The forces of good neatly trounced the forces of mediocre this weekend as The Conjuring, James Wan's based-on-a-true-story creeper, pulled in a scary-good $41.5 million. That's a new record for R-rated horror, and proof that word-of-mouth, strong reviews, and night-vision shots of audiences crapping their pants in pure, comical terror can really make a difference over a crowded few days at the box-office. Also worth noting: Not only did The Conjuring double its very modest budget in just three days, it also made slightly more than the much, much more expensive Pacific Rim—also a Warner Bros. release—did just a week ago. The good news, at least for those who enjoy long, sleepless nights of studying the suspicious-looking shadows creeping out from behind their bedroom door, is that The Conjuring 2: Terror Train To Amityville can't be far from a green-light. The bad news is that Pacific Rim: Year Zero won't be a thing.
In the zero-sum game of ticket sales, R.I.P.D. was the weekend's big loser; ghosted-out viewers evidently had no room in their schedule for two films about malevolent spirits. Then again, maybe it was the abysmal reviews or the whiff of flagrant (and fragrant!) imitation that kept audiences away from these galaxy defenders, who landed all way down at number seven on the charts with a frighteningly awful $12.7 million. Adding insult to injury, Robert Schwentke's paranormal police comedy also lost to Red 2, a sequel to a movie Schwentke directed. The Bruce Willis I'm-too-old-for-this-shit action vehicle came in fifth with $18.5 million, which seems about right for the sequel to a movie no one thought was popular enough to inspire a sequel.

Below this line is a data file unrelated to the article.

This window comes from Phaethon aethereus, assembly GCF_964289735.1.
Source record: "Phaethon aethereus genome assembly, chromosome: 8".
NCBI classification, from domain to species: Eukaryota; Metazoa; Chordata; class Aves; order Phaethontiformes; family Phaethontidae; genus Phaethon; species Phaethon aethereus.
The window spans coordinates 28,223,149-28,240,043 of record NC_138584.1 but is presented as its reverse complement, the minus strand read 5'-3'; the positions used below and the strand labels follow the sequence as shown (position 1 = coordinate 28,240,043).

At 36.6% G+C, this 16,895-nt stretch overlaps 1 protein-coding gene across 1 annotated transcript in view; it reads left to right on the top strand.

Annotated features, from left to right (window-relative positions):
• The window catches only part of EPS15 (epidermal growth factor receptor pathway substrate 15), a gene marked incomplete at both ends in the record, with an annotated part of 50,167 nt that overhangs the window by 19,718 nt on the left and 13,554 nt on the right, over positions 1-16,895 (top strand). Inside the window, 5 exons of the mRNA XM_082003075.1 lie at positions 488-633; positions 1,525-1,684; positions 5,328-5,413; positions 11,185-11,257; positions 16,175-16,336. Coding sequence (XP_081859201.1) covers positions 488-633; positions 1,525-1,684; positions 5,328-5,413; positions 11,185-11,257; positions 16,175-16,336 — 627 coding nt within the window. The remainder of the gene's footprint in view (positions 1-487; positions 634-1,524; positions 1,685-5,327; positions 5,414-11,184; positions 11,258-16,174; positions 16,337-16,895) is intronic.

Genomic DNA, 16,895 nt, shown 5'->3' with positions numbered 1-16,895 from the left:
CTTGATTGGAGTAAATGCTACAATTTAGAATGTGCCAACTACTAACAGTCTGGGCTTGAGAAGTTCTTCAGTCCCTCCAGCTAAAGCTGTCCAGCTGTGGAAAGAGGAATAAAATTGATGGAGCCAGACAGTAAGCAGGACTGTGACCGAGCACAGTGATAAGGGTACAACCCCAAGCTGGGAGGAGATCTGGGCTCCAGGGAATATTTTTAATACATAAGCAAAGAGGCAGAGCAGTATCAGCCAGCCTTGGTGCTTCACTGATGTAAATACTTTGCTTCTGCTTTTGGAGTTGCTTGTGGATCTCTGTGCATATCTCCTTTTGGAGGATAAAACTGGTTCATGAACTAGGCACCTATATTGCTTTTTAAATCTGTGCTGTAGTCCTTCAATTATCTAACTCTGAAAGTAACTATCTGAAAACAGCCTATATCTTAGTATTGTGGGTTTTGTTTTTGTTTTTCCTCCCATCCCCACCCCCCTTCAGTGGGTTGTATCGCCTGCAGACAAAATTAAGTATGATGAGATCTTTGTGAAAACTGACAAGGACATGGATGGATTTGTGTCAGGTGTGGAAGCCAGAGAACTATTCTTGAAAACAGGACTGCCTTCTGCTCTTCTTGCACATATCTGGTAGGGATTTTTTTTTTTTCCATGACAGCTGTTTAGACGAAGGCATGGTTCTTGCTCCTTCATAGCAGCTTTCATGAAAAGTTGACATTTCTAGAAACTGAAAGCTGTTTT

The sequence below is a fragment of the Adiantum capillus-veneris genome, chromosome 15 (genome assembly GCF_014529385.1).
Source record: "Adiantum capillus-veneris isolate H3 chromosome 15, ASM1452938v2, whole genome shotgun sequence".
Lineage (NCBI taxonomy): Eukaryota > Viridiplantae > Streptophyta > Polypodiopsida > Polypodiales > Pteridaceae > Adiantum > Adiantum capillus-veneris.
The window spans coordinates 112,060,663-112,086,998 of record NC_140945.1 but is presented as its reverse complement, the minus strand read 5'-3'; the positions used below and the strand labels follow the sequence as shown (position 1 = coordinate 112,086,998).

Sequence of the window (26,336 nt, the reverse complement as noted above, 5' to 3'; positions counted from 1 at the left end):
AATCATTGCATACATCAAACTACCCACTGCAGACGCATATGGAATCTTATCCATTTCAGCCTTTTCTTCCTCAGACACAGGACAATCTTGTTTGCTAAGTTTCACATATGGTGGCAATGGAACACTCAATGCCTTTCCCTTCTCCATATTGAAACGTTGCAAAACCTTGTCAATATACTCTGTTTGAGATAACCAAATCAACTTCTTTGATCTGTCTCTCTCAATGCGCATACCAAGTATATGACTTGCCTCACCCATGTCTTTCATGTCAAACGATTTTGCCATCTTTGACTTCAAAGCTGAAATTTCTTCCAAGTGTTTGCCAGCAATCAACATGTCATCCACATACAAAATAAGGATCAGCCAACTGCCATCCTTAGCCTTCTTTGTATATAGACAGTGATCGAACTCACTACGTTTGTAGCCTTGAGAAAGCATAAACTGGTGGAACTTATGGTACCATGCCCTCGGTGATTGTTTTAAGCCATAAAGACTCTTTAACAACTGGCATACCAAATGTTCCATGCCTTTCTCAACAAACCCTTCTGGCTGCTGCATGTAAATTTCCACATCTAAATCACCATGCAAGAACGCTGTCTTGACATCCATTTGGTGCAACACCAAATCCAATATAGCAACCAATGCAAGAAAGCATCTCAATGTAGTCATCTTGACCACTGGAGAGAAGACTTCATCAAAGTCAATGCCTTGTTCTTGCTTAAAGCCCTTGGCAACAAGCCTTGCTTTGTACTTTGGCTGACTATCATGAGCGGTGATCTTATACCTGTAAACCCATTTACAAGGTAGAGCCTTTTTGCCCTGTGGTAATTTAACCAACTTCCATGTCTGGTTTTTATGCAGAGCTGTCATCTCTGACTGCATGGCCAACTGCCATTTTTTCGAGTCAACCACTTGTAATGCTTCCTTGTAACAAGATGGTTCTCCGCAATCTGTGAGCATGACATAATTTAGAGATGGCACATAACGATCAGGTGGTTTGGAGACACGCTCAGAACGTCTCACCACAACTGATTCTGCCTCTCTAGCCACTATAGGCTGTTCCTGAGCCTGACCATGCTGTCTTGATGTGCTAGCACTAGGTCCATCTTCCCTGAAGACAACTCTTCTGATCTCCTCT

Turbo also stalled at the starting line, making just $21.5 million over five days and eating the dust of Despicable Me 2 (which pulled in another $25 million, bringing its total to a staggering $276 million). Turbo joins the esteemed company of Epic and Monsters University on a list of summer animated movies trounced by the Minions. Read between the lines and the lesson becomes clear: Mollusks, who appear in all three of the also-rans, are not big box-office draws.
Proving that reviews do matter, at least when it comes to limited-release fare, the certified rotten indies Girl Most Likely ($736,000 on 353 screens) and Only God Forgives ($315,000 on 78 screens) made inauspicious debuts. Meanwhile, the glowingly reviewed Fruitvale Station outgrossed both of them in its second week, drumming up a fantastic $742,000 on 34 screens. And way down towards the bottom of the charts was the disturbing documentary The Act Of Killing, which made $28,100 on just one screen—enough to reportedly claim the year's highest per-screen average for a doc. In terms of true scariness, clapping ghosts have nothing on gleefully unrepentant mass murderers.
For more detailed numbers, visit Box Office Mojo.